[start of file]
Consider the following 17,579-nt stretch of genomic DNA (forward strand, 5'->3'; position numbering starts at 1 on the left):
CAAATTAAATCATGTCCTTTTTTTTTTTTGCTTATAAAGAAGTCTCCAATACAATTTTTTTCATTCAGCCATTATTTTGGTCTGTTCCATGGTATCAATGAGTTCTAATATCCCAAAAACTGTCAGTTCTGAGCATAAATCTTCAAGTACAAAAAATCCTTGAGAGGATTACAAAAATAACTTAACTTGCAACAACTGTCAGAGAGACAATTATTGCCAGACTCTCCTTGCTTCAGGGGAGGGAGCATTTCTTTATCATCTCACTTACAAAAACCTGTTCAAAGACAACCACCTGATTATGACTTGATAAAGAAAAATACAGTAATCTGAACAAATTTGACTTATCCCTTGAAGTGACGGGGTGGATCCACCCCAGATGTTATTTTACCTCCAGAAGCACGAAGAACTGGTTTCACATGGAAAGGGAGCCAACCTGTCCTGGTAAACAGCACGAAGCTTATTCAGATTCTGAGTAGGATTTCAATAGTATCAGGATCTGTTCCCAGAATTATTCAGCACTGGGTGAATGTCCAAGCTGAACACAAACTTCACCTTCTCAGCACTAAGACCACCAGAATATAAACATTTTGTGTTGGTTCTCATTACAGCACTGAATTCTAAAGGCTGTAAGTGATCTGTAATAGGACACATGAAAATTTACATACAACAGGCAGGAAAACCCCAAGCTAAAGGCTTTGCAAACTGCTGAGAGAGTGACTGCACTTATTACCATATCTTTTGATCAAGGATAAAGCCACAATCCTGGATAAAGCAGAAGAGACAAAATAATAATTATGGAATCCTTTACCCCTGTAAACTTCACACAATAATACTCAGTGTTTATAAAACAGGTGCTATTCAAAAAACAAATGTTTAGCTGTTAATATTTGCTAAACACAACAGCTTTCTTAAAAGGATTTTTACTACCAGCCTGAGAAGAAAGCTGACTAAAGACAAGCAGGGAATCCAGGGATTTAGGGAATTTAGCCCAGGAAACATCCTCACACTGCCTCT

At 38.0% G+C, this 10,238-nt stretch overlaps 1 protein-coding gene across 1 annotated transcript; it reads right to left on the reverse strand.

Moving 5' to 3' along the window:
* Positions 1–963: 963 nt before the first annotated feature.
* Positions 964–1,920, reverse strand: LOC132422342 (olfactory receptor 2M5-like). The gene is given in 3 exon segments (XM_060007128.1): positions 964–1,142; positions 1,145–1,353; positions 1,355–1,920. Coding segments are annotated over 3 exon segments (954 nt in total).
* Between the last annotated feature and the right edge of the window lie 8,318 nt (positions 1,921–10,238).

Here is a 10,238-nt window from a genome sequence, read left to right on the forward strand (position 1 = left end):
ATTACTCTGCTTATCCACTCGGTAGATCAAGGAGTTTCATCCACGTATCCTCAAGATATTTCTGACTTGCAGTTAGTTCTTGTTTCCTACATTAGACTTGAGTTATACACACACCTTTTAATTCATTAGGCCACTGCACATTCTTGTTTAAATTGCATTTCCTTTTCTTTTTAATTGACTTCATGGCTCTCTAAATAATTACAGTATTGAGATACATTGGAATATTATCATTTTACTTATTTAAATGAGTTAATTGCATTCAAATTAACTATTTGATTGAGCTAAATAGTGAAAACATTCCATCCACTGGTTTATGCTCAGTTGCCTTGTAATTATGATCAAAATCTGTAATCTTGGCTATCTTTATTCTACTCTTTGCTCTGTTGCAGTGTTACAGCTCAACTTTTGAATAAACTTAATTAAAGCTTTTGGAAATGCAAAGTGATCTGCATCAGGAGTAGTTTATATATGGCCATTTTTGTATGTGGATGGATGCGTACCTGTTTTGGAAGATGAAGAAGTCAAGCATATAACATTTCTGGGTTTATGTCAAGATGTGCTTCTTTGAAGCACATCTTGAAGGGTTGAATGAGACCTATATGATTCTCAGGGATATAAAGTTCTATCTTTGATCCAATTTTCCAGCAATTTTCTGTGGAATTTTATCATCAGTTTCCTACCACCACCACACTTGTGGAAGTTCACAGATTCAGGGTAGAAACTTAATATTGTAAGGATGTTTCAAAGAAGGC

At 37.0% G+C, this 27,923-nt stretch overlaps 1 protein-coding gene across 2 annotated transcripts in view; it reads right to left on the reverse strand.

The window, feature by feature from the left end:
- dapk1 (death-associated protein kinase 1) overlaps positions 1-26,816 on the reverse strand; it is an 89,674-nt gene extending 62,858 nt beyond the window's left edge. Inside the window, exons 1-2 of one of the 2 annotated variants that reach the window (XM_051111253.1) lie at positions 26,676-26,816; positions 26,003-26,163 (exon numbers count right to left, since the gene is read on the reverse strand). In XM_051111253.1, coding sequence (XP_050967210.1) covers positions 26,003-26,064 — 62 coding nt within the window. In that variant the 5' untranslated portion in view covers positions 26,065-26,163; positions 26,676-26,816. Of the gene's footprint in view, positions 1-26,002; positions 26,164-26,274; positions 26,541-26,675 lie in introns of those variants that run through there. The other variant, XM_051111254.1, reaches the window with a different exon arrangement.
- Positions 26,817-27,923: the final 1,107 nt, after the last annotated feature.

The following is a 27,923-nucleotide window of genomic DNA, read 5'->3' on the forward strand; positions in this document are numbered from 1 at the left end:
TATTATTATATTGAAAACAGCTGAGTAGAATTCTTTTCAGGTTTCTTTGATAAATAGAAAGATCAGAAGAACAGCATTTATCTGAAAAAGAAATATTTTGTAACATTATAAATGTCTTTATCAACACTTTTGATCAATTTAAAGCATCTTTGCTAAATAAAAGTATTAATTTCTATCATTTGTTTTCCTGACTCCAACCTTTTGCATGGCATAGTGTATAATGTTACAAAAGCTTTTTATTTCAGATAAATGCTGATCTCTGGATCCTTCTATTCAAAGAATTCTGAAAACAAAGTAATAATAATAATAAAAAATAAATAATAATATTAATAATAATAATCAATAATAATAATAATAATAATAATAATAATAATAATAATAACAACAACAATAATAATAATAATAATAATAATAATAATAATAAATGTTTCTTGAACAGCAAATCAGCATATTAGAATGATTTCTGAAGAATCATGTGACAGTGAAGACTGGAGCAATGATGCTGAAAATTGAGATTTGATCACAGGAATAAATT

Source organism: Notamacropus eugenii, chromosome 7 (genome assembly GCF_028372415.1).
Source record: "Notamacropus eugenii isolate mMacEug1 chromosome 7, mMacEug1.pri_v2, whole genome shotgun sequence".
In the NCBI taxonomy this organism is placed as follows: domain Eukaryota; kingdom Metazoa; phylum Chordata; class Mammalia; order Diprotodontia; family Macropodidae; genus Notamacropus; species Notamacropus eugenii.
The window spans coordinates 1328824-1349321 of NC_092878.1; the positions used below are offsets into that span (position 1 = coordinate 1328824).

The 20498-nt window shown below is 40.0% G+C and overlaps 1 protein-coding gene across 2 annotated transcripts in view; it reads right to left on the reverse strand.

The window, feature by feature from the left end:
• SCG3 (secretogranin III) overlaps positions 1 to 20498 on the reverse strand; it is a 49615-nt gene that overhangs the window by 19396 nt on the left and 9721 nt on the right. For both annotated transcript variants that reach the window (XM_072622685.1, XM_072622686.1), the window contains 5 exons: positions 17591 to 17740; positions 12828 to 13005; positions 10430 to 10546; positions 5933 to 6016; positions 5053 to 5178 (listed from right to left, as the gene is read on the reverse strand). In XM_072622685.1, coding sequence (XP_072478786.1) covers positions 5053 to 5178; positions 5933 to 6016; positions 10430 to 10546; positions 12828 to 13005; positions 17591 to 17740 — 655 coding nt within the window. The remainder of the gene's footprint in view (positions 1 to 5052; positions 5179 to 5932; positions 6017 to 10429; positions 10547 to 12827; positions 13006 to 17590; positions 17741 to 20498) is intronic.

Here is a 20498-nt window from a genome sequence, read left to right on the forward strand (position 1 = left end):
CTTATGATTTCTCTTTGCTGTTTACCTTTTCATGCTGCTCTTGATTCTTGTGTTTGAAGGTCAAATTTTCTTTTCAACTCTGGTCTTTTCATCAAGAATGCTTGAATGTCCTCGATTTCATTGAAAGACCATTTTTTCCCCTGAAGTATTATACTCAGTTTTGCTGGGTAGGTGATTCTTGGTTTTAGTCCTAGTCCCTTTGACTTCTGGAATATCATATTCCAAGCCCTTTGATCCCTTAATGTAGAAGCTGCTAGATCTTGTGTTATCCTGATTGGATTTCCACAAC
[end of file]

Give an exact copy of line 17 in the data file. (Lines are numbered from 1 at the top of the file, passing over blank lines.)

Source record: "Notamacropus eugenii isolate mMacEug1 chromosome 7, mMacEug1.pri_v2, whole genome shotgun sequence".